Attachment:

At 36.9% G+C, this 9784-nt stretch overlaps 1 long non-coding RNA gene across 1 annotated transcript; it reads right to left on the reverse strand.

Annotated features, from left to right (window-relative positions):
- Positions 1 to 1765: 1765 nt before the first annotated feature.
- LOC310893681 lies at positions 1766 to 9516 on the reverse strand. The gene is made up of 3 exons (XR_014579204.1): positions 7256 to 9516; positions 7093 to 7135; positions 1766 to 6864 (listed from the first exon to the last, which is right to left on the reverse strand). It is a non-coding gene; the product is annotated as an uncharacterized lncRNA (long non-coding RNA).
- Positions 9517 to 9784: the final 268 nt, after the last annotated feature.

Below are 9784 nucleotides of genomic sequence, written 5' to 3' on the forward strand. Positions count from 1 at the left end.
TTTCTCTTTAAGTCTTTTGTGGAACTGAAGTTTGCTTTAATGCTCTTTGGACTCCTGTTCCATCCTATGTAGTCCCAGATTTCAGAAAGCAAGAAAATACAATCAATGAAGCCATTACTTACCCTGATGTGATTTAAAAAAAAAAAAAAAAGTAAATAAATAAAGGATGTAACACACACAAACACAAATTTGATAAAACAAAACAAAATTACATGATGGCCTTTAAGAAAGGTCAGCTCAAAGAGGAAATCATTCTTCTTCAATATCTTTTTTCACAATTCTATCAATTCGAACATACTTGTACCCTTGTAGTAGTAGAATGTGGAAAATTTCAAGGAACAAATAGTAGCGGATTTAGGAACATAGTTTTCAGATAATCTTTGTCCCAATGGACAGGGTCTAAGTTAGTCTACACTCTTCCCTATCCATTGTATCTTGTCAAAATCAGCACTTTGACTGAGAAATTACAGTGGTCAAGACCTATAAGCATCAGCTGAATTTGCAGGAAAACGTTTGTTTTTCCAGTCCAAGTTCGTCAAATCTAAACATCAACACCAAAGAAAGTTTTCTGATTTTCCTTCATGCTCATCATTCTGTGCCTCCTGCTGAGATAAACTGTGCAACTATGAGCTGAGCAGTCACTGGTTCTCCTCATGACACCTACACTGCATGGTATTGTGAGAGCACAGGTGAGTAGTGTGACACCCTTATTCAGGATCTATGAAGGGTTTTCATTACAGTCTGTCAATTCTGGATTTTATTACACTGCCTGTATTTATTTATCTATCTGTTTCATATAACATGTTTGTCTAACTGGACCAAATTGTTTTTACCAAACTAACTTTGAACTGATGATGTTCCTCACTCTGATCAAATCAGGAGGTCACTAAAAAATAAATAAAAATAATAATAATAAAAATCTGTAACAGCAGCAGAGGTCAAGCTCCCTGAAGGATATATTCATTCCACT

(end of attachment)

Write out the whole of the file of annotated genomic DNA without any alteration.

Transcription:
At 36.9% G+C, this 9784-nt stretch overlaps 1 long non-coding RNA gene across 1 annotated transcript; it reads right to left on the reverse strand.

Annotated features, from left to right (window-relative positions):
- Positions 1 to 1765: 1765 nt before the first annotated feature.
- LOC310893681 lies at positions 1766 to 9516 on the reverse strand. The gene is made up of 3 exons (XR_014579204.1): positions 7256 to 9516; positions 7093 to 7135; positions 1766 to 6864 (listed from the first exon to the last, which is right to left on the reverse strand). It is a non-coding gene; the product is annotated as an uncharacterized lncRNA (long non-coding RNA).
- Positions 9517 to 9784: the final 268 nt, after the last annotated feature.

Below are 9784 nucleotides of genomic sequence, written 5' to 3' on the forward strand. Positions count from 1 at the left end.
TTTCTCTTTAAGTCTTTTGTGGAACTGAAGTTTGCTTTAATGCTCTTTGGACTCCTGTTCCATCCTATGTAGTCCCAGATTTCAGAAAGCAAGAAAATACAATCAATGAAGCCATTACTTACCCTGATGTGATTTAAAAAAAAAAAAAAAAGTAAATAAATAAAGGATGTAACACACACAAACACAAATTTGATAAAACAAAACAAAATTACATGATGGCCTTTAAGAAAGGTCAGCTCAAAGAGGAAATCATTCTTCTTCAATATCTTTTTTCACAATTCTATCAATTCGAACATACTTGTACCCTTGTAGTAGTAGAATGTGGAAAATTTCAAGGAACAAATAGTAGCGGATTTAGGAACATAGTTTTCAGATAATCTTTGTCCCAATGGACAGGGTCTAAGTTAGTCTACACTCTTCCCTATCCATTGTATCTTGTCAAAATCAGCACTTTGACTGAGAAATTACAGTGGTCAAGACCTATAAGCATCAGCTGAATTTGCAGGAAAACGTTTGTTTTTCCAGTCCAAGTTCGTCAAATCTAAACATCAACACCAAAGAAAGTTTTCTGATTTTCCTTCATGCTCATCATTCTGTGCCTCCTGCTGAGATAAACTGTGCAACTATGAGCTGAGCAGTCACTGGTTCTCCTCATGACACCTACACTGCATGGTATTGTGAGAGCACAGGTGAGTAGTGTGACACCCTTATTCAGGATCTATGAAGGGTTTTCATTACAGTCTGTCAATTCTGGATTTTATTACACTGCCTGTATTTATTTATCTATCTGTTTCATATAACATGTTTGTCTAACTGGACCAAATTGTTTTTACCAAACTAACTTTGAACTGATGATGTTCCTCACTCTGATCAAATCAGGAGGTCACTAAAAAATAAATAAAAATAATAATAATAAAAATCTGTAACAGCAGCAGAGGTCAAGCTCCCTGAAGGATATATTCATTCCACT